Manual browser: dirent(3)

DIRENT(3) Library Functions Manual DIRENT(3)


direntdirectory format


#include <sys/types.h>
#include <sys/dirent.h>




Directories provide a convenient hierarchical method of grouping files while obscuring the underlying details of the storage medium. A directory file is differentiated from a plain file by a flag in its inode(5) entry. It consists of records (directory entries) each of which contains information about a file and a pointer to the file itself. Directory entries may contain other directories as well as plain files; such nested directories are referred to as subdirectories. A hierarchy of directories and files is formed in this manner and is called a file system (or referred to as a file system tree).

Each directory file contains two special directory entries; one is a pointer to the directory itself called dot ‘.’ and the other a pointer to its parent directory called dot-dot ‘..’. Dot and dot-dot are valid pathnames, however, the system root directory ‘/’, has no parent and dot-dot points to itself like dot.

File system nodes are ordinary directory files on which has been grafted a file system object, such as a physical disk or a partitioned area of such a disk. (See mount(8).)


The directory entry format is defined in the file <sys/dirent.h>, which is also included by <dirent.h>. The format is represented by the dirent structure, which contains the following entries:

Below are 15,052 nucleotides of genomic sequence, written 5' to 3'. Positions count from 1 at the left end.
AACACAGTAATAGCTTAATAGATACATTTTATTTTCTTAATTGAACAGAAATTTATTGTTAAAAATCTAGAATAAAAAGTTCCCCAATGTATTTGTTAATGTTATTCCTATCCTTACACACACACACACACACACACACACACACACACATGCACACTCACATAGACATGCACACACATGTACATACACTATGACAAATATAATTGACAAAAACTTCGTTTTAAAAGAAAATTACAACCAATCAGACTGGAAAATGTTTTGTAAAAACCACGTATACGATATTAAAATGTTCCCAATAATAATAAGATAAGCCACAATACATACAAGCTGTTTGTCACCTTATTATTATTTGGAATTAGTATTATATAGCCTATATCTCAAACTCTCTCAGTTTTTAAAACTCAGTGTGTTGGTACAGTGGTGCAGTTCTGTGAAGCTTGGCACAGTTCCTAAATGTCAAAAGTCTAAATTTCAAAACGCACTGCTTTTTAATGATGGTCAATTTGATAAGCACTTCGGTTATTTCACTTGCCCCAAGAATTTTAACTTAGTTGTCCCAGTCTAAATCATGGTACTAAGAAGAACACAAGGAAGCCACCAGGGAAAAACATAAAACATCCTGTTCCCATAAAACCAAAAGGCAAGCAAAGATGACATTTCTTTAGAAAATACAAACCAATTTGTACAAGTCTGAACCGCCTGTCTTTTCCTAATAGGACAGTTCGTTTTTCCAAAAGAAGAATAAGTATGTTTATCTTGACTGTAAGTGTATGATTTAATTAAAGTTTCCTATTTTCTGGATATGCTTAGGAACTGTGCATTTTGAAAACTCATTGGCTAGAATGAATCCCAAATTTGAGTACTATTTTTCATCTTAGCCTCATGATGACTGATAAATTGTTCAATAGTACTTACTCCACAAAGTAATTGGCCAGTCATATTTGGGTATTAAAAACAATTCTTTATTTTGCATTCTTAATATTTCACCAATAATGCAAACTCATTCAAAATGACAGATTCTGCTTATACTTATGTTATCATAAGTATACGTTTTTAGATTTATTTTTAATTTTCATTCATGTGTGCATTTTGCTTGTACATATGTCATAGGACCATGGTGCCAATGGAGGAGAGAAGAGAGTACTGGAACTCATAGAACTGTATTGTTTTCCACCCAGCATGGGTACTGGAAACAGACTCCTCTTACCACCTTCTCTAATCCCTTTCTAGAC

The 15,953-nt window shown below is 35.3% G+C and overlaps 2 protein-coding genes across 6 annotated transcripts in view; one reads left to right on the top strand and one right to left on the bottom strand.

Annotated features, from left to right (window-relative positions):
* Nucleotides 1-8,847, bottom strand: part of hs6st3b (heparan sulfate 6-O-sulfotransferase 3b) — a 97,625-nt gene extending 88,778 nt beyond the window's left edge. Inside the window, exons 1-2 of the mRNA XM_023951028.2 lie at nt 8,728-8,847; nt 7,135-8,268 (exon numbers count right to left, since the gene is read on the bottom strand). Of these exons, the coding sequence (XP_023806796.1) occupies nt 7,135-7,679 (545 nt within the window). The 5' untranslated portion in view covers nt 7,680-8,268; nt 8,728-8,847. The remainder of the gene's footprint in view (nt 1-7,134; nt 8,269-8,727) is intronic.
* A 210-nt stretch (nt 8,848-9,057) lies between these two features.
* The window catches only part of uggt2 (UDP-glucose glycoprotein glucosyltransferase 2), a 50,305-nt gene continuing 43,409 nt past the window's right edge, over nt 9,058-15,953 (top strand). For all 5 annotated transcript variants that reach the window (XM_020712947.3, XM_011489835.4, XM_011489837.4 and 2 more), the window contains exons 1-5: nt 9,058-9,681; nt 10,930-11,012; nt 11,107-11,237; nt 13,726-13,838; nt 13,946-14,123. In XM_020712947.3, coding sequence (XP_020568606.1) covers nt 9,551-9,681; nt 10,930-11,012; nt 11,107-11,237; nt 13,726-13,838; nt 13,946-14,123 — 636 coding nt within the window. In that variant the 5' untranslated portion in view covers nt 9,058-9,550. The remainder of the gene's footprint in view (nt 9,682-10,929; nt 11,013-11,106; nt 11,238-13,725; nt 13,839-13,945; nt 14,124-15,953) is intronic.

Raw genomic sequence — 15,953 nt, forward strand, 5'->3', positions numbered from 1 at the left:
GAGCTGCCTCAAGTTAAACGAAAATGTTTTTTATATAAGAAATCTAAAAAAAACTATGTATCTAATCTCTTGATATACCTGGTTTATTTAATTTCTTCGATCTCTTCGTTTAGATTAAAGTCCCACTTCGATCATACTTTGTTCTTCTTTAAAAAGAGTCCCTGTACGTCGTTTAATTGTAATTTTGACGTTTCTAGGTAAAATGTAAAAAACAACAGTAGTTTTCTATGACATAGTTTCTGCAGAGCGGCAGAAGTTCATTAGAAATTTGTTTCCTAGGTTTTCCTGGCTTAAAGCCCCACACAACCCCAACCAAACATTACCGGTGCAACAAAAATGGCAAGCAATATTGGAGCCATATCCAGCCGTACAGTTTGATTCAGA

ino_t		d_fileno; 
uint16_t	d_reclen; 
uint16_t	d_namlen; 
uint8_t		d_type; 
char    	d_name[MAXNAMLEN + 1];

These are:

  1. The d_fileno entry is a number which is unique for each distinct file in the filesystem. Files that are linked by hard links (see link(2)) have the same d_fileno. If d_fileno is zero, the entry refers to a deleted file. The type ino_t is defined in <sys/types.h>.
  2. The d_reclen entry is the length, in bytes, of the directory record.
  3. The d_namlen entry specifies the length of the file name excluding the NUL. Thus the actual size of d_name may vary from 1 to MAXNAMLEN + 1.
  4. The d_type is the type of the file.
  5. The d_name entry contains a NUL-terminated file name.

The following table lists the types available for d_type and the corresponding ones used in the struct stat (see stat(2)), respectively:

Dirent Stat Description
DT_UNKNOWN - unknown file type
DT_FIFO S_IFIFO named pipe
DT_CHR S_IFCHR character device
DT_DIR S_IFDIR directory
DT_BLK S_IFBLK block device
DT_REG S_IFREG regular file
DT_LNK S_IFLNK symbolic link
DT_SOCK S_IFSOCK UNIX domain socket
DT_WHT S_IFWHT dummy “whiteout inode”

The DT_WHT type is internal to the implementation and should not be seen in normal user applications. The macros DTTOIF() and IFTODT() can be used to convert from struct dirent types to struct stat types, and vice versa.


The IEEE Std 1003.1-2001 (“POSIX.1”) standard specifies only the fields d_ino and d_name. The remaining fields are available on many, but not all systems.

Furthermore, the standard leaves the size of d_name as unspecified, mentioning only that the number of bytes preceding the terminating NUL shall not exceed NAME_MAX. Because of this, and because the d_namlen field may not be present, a portable application should determine the size of d_name by using strlen(3) instead of applying the sizeof() operator.


A dir structure appeared in Version 7 AT&T UNIX. The dirent structure appeared in NetBSD 1.3.
May 16, 2010 NetBSD 7.0